Based on the classification proposed by contemporary scholars-legislators, the oath used in the practice of regional authorities refers to a religious form, which is also social in nature (Vasilev & Berezhkova, 2005). The conclusion is built on the oath-taking procedure and its peculiarities. Firstly, the one who took the oath called God to be the witness; secondly, people of non-Christian confession, passed the solemn oath ritual in accordance with professed religion rules. At the same time, we should agree with the statement that “in these situations, the practical interest in the performance of the service dominated over the theoretical construction …” (Koroleva, 2019, p. 594). Meanwhile, the legal side of this process in relation to representatives of the Kalmyk people was executed at the legislative level in 1834 by “Regulations on the Kalmyk people management” (Imperial Majesty’s Chancellery, 1836). Paragraph 37 says: “The Chief Trustee, upon receipt of the Military Governor order for the approval of the elected officials, makes an order to take them to the oath in accordance with the rites of the Lamai faith.” However, the legislator does not cite the oath text and does not mention the procedure for conducting the ritual. The correspondence circumstances between the Chief Trustee of the Kalmyk people M.I. Tagaichinov and Dzhintsan Lama, arose in 1848, were also caused by the lack of the required oath text for use in legal proceedings (NA RK. F. I-7. Op. 2. D. 39). In this regard, the situation was different for people of the Mohammedan confession. On April 25, 1850, the provision of the Committee of Ministers announced by the Governing Ministry of Justice “On a new oath form in court cases for Mohammedans” was highly approved (Imperial Majesty’s Chancellery, 1851). Despite the title of the regulatory legal act, it was noted in its introductory part that “... according to the conclusion of the Minister of Justice, [oath – I. L., D. K.] was sent out together with the rules at the Senate Gazette to officials and public places”, that is, the published text was recommended for the use of the oath of allegiance to the service. Structurally, in addition to the introductory part, the legislator provided for “Rules that have to be observed before people of the Mohammedan confession are sworn in”, and the oath form was in three languages: Tatar, Turkish and Persian. In the suggested statement, the oathed person states that “... in the case in which I have been called and will be asked, I have to show by the very truth ...”, that is, this text is applicable only in judicial practice. The rules, according to which the oath must be taken, are not as strict as those published in the Code of Military Regulations.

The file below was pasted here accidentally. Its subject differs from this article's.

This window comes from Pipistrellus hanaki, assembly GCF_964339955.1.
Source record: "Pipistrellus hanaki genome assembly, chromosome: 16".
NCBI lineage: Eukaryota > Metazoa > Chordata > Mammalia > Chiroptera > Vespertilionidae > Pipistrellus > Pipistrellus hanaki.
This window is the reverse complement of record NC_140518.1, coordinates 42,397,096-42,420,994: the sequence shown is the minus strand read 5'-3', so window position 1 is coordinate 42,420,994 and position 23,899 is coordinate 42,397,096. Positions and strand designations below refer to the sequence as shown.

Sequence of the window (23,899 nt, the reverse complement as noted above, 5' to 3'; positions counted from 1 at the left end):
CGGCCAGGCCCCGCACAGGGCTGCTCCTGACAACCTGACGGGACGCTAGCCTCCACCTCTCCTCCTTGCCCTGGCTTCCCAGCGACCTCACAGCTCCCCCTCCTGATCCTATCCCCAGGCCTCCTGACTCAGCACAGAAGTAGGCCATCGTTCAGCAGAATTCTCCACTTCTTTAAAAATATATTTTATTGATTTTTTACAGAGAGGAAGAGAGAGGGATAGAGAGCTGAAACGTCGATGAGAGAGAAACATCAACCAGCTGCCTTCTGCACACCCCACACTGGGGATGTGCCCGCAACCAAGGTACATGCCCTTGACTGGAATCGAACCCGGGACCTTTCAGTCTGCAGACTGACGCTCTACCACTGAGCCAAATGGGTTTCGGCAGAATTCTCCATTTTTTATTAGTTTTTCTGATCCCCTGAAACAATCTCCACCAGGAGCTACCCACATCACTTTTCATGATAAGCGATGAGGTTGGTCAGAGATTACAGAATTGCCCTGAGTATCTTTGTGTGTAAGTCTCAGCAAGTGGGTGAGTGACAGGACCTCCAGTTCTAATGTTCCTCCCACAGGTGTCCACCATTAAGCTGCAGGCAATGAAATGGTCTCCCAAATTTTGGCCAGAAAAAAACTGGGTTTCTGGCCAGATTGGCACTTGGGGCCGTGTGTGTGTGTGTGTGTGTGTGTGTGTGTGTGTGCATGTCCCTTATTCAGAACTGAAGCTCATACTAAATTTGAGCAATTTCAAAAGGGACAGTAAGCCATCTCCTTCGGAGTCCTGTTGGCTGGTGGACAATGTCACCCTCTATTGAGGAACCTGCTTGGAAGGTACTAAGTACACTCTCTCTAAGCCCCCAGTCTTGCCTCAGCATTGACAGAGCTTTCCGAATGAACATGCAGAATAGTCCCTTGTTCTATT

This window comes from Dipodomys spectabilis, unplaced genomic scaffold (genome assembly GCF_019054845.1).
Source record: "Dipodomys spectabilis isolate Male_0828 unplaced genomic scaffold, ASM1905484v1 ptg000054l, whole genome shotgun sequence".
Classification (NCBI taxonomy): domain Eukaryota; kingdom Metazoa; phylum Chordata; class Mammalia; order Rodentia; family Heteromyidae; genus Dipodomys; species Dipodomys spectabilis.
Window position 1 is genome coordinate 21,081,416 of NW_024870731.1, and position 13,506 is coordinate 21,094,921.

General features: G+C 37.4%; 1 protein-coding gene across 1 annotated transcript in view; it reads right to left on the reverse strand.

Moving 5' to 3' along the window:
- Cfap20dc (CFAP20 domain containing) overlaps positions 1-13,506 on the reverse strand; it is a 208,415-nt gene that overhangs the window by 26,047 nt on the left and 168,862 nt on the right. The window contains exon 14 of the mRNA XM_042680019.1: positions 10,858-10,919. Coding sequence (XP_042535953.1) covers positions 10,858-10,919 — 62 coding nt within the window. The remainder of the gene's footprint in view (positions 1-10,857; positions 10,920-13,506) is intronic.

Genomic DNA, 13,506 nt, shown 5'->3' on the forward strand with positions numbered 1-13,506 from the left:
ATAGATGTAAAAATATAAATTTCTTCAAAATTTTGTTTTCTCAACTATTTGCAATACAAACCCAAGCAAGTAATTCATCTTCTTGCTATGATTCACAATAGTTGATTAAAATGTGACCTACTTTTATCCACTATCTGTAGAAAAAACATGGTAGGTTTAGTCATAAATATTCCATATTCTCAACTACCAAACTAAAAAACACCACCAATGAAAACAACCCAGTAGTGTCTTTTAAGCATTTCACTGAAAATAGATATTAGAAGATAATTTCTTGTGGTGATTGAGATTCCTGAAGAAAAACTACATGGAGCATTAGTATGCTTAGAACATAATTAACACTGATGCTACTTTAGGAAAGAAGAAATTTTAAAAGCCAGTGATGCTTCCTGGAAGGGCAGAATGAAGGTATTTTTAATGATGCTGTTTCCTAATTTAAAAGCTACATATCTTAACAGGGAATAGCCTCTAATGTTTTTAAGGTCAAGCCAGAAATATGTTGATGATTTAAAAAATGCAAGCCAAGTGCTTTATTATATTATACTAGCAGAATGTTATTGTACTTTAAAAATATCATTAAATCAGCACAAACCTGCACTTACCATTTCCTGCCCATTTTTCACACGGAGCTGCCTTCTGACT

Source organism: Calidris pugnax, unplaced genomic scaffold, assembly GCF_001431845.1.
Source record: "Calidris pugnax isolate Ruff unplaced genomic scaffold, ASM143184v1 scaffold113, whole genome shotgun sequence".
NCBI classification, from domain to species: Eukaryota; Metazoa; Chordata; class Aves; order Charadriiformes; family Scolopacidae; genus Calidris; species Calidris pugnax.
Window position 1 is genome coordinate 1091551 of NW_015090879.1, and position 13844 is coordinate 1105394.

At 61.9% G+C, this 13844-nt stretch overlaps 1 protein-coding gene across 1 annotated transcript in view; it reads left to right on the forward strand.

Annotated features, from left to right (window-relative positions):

Analysis of office documentation and personal data of employees of the Office of the Kalmyk People and the Office of nomadic foreigners on the sworn lists, allows us to assert that there was no single text of the oath of allegiance to the service. The text structure was universal: firstly, the oath of allegiance was taken exclusively to one person – the Sovereign, in the presence of a clergyman, whose signature, along with the signature of the oathed person, took place on the sworn list. Secondly, the first lines of the oath contained an appeal to God: “God, unmistakably discerning truth and untruth, before your face I promise and swear ... to serve faithfully and unfeignedly and obey in everything without sparing my belly and to the last drop of blood ...”. Thirdly, the text contained the general provisions of the job descriptions, namely, to prevent damage, keep secrecy, follow instructions and regulations, etc. Fourthly, in the event of the oath promise violation, the person who oaths, sends himself terrible torment, which is said as follows: “... let the tongue be taken away, my body will be thrown into the underworld of the earth and thrown into the eternally flaming hell” (NA RK. F. I-21. Op. 1. D. 322. L. 6). In our opinion, the political system introduction of the religious-ethnic component into this element was a manifestation of the imperial regional policy in relation to the non-ethnic population. The purpose of this policy was to achieve a gradual transition of the outskirts to all-Russian standards in all spheres of society. The authorities, providing significant preferences for the population, without burdening themselves, secured assurances of allegiance to the service, which had a great importance, taking into consideration the border territories of nomads. The semantic load of the promise text of allegiance to the service was important for believers, which guaranteed its fulfilment by the person who oathed. Thus, a person pronouncing the words of an oath, in case of failure to fulfil it, sent curses on himself, which in itself posed a threat not only to him, but also to his relatives and friends, including descendants.